We had occasion to camp at Kelly Park in Orange County (Florida) not very long ago and had a terrific time.
We were stunned at how tame the deer were. They came around–and in considerable numbers–every evening and night.
Having said that, I must add that I have no photographic proof. At the times they’d drop by to say hello, the light was already too low for my low tech skills to document the fun.
I took several videos with my cell phone but the light is so low that using the delete feature to put them out of their misery was my only real option.
The banner photo is of one stretch of woods not far from our campsite where we first saw them appear. That was about 45 minutes before sundown on our first day.
This scene is no more than 150 feet from the site where the banner photo was taken and showcases another spot where we saw deer looking for dinner on many occasions.
Kelly Park is known for its abundant wildlife. But the world-famous Rocks Springs which are found there also bring around the crowds all year long. The crowds have subsided of late, as the pandemic has forced Orange County to close the springs for swimming but it’s still well worth your time and a modest admission to see the Springs up close.
We dedicated a pretty good chunk of day two’s time to wander about at Rocks Springs and had a great time doing so. Below is one more photo from those lovely Springs.
I heartily recommend Kelly Park to any of you who are close to Central Florida or who might be visiting in the near future. The plentiful wildlife, the iconic and beautiful springs and the general allure of the Sunshine State beckon nature lovers from anywhere to head this way and stay awhile.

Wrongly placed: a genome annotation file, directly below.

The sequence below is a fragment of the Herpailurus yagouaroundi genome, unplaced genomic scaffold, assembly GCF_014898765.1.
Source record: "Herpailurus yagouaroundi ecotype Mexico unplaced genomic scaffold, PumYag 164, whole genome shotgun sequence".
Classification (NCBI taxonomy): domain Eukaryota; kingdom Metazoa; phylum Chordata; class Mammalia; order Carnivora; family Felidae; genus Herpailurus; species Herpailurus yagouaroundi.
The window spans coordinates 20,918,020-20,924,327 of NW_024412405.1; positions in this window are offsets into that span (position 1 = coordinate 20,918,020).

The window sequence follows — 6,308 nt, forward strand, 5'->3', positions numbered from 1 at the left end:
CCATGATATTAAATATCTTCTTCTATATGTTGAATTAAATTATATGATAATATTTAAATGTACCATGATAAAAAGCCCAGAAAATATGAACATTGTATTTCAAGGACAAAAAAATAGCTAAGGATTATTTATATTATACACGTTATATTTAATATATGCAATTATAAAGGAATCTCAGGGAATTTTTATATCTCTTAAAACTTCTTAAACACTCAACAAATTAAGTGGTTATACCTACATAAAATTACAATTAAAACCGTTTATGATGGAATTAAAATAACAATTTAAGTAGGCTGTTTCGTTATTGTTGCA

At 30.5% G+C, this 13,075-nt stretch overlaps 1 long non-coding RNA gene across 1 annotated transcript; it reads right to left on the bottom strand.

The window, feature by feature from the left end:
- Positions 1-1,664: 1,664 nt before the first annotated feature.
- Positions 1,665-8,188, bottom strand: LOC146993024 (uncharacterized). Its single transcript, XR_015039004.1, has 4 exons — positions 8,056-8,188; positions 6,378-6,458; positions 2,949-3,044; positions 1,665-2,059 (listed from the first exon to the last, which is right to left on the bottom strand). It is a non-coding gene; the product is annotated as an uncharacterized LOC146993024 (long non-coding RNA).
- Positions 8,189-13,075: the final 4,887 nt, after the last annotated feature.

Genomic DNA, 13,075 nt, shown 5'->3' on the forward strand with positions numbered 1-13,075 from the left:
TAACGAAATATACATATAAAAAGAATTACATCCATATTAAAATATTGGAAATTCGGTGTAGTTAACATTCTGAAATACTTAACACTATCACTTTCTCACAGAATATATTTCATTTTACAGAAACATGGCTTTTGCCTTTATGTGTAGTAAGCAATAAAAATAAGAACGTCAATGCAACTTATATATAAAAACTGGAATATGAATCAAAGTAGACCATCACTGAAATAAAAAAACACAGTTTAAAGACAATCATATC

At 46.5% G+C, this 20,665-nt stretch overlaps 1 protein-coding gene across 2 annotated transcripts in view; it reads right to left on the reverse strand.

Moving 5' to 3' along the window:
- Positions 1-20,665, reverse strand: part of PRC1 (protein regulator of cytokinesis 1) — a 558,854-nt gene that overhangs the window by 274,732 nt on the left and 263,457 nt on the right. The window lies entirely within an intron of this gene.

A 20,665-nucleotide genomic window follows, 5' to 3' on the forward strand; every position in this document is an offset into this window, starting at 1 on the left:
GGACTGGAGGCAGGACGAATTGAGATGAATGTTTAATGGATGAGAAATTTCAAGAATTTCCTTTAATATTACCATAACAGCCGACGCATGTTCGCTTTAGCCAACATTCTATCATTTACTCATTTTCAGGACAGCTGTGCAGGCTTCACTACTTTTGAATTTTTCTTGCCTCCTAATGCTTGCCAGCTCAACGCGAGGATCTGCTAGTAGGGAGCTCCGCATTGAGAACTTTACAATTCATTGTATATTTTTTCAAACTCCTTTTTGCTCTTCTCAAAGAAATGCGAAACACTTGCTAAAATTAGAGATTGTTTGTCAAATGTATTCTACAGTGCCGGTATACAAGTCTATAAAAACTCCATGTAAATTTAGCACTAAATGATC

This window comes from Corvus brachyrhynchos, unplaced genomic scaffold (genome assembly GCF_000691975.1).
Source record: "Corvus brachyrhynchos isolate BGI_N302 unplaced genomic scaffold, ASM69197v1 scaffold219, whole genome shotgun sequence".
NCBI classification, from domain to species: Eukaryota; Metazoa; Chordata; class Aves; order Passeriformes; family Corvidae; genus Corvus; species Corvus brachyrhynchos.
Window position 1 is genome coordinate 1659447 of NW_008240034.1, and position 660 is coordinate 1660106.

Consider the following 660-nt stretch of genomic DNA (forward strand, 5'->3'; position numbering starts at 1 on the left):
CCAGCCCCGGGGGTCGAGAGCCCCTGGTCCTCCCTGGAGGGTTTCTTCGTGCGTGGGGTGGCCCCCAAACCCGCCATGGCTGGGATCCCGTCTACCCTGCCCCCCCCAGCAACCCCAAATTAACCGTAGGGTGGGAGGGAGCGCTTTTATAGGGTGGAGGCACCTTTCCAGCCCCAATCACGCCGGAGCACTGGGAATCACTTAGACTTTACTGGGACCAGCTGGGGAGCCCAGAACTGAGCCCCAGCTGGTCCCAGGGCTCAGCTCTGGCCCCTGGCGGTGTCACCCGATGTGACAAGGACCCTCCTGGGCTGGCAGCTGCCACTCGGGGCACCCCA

Joan and I spent two lovely days at Trimble Park back in January. It’s one of our favorite camping spots in Central Florida.
It was about two months before so many things–including parks and outdoor venues of many kinds–began to close down because of the coronavirus.
As I write this, many if not most parks and spots where outdoor-lovers like to go are open again. In fact, we’ve been on four camping excursions since many places began to reopen.
It’s easy to practice social distancing in parks and camping spots, as you might imagine. The fact that we’ve been able to do a lot of the things we really enjoy is such a good thing.
Many things that folks find enjoyable are difficult–and sometimes impossible–to do right now and I’m happy to be able to engage in the outdoor activities I enjoy so much.
I will have postings about those aforementioned trips in the near future. Today I merely wanted to share one photo from that delightful excursion to Orange County’s Trimble Park seven months ago and feel a little gratitude that Mother Nature is still receiving visitors as we go through some disquieting changes.
Photography is a very big deal to me and today is a day I wanted to get a photo or two up on the blog.
It’s true that there’s not a lot left of this auspicious day, but here we go…